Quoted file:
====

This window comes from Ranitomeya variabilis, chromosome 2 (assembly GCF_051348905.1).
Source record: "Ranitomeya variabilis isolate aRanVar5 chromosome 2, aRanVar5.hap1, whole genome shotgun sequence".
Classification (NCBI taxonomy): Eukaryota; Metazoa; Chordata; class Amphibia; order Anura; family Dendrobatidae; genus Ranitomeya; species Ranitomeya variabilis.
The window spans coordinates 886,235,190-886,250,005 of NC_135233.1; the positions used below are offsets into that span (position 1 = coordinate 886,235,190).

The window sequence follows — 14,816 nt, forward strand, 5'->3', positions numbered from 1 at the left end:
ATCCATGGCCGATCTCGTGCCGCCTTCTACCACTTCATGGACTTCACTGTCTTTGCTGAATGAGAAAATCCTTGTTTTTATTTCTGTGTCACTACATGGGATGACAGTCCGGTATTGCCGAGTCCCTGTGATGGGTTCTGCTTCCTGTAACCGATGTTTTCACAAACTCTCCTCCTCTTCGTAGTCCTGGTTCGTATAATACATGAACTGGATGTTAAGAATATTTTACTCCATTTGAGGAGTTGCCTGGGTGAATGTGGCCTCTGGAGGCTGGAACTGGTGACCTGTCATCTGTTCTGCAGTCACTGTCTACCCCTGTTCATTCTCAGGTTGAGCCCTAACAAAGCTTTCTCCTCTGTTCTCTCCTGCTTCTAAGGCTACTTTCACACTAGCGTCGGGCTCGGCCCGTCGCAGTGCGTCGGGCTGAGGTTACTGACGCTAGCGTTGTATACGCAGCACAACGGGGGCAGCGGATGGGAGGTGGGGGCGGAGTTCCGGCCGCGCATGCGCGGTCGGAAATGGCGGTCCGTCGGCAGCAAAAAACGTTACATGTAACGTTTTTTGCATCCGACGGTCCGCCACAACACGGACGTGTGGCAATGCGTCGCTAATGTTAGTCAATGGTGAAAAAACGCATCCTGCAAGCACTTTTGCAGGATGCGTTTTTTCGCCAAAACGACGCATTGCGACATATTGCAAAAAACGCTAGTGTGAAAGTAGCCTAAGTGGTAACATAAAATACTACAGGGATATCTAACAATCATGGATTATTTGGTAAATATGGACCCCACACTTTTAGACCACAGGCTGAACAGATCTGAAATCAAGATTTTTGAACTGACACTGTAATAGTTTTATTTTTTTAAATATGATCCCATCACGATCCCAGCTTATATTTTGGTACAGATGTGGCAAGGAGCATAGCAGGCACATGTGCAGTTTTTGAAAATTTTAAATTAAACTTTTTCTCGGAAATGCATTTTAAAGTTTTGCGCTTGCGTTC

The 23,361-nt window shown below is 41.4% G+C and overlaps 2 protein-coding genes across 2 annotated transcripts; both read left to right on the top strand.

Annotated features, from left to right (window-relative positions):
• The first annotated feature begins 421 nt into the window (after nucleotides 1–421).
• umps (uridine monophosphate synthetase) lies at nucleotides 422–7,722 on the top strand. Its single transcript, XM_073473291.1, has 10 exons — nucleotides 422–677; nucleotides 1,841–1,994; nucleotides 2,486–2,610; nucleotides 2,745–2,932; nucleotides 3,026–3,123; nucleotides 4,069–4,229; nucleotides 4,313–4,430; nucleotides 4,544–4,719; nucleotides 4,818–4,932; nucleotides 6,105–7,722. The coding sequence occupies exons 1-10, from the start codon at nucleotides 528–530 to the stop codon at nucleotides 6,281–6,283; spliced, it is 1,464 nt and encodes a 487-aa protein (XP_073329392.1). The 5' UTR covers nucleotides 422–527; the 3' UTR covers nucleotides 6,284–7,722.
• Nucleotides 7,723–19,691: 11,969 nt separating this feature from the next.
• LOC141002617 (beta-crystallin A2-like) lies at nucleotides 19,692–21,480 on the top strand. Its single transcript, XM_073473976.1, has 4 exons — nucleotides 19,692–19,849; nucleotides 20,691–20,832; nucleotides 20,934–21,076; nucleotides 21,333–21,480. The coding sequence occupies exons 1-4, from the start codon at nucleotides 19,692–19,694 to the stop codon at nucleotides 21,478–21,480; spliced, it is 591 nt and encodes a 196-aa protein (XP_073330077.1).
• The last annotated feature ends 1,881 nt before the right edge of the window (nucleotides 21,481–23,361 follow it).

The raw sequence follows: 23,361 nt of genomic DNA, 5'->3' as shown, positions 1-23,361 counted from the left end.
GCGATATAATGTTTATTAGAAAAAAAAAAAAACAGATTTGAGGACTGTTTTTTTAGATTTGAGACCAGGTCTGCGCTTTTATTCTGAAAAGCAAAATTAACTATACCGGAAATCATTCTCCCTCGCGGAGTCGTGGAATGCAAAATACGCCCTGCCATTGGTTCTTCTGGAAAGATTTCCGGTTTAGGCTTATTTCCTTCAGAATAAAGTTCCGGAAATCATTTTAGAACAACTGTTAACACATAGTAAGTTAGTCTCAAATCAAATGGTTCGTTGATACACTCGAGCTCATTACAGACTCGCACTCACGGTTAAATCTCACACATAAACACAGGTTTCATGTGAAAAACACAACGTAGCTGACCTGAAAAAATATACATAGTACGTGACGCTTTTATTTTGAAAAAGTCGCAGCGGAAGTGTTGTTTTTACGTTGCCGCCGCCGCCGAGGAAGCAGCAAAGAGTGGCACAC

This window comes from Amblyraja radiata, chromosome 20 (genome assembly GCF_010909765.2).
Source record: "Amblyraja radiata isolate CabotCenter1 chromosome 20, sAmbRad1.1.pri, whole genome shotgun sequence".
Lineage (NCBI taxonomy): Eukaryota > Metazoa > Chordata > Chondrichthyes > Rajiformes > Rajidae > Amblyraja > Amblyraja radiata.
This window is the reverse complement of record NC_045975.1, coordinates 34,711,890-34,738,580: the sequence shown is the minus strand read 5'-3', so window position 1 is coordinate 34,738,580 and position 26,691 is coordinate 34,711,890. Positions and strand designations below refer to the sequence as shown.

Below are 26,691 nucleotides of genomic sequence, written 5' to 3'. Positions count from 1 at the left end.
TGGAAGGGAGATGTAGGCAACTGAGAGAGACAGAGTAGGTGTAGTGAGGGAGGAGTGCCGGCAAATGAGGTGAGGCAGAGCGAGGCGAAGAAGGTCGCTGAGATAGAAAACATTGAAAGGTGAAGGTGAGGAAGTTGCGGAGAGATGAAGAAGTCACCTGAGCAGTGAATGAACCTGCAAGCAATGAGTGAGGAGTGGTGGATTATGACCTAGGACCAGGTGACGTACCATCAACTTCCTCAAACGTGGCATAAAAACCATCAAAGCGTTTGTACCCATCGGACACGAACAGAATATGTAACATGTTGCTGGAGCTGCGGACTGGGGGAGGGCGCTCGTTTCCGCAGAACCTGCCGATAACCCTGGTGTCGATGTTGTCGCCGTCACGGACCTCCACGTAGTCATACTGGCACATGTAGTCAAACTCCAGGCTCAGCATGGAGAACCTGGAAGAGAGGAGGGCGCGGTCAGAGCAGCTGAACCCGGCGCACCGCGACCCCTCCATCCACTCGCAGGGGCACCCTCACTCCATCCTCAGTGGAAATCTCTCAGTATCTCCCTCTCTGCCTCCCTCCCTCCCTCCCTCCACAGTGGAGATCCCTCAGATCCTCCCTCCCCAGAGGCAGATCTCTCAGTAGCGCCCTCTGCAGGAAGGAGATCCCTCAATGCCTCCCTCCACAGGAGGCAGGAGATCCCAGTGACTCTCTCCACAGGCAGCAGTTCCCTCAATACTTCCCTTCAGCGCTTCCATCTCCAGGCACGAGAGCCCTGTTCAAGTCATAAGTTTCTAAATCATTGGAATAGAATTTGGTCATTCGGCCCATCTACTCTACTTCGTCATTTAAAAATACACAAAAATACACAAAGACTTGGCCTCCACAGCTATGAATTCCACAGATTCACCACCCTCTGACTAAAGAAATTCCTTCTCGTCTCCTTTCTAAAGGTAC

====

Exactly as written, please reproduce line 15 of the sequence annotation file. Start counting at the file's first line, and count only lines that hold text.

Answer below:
GCGATATAATGTTTATTAGAAAAAAAAAAAAACAGATTTGAGGACTGTTTTTTTAGATTTGAGACCAGGTCTGCGCTTTTATTCTGAAAAGCAAAATTAACTATACCGGAAATCATTCTCCCTCGCGGAGTCGTGGAATGCAAAATACGCCCTGCCATTGGTTCTTCTGGAAAGATTTCCGGTTTAGGCTTATTTCCTTCAGAATAAAGTTCCGGAAATCATTTTAGAACAACTGTTAACACATAGTAAGTTAGTCTCAAATCAAATGGTTCGTTGATACACTCGAGCTCATTACAGACTCGCACTCACGGTTAAATCTCACACATAAACACAGGTTTCATGTGAAAAACACAACGTAGCTGACCTGAAAAAATATACATAGTACGTGACGCTTTTATTTTGAAAAAGTCGCAGCGGAAGTGTTGTTTTTACGTTGCCGCCGCCGCCGAGGAAGCAGCAAAGAGTGGCACAC